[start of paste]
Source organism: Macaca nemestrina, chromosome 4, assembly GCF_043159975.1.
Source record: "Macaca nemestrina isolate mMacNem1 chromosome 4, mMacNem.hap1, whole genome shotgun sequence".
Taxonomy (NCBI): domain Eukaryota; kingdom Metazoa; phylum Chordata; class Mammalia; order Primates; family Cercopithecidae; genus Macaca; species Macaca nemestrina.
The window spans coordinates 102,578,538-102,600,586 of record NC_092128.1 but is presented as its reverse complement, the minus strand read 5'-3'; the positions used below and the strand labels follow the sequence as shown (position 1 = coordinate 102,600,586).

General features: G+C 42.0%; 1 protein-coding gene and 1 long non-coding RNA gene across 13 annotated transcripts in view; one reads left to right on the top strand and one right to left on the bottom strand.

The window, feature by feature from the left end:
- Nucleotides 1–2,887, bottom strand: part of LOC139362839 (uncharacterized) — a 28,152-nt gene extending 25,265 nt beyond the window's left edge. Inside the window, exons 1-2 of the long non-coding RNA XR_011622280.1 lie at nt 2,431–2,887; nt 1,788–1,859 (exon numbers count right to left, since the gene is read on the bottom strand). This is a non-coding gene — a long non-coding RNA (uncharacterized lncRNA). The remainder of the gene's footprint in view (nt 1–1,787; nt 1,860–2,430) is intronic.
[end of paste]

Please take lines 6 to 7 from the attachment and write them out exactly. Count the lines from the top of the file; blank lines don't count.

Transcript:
The window, feature by feature from the left end:
- Nucleotides 1–2,887, bottom strand: part of LOC139362839 (uncharacterized) — a 28,152-nt gene extending 25,265 nt beyond the window's left edge. Inside the window, exons 1-2 of the long non-coding RNA XR_011622280.1 lie at nt 2,431–2,887; nt 1,788–1,859 (exon numbers count right to left, since the gene is read on the bottom strand). This is a non-coding gene — a long non-coding RNA (uncharacterized lncRNA). The remainder of the gene's footprint in view (nt 1–1,787; nt 1,860–2,430) is intronic.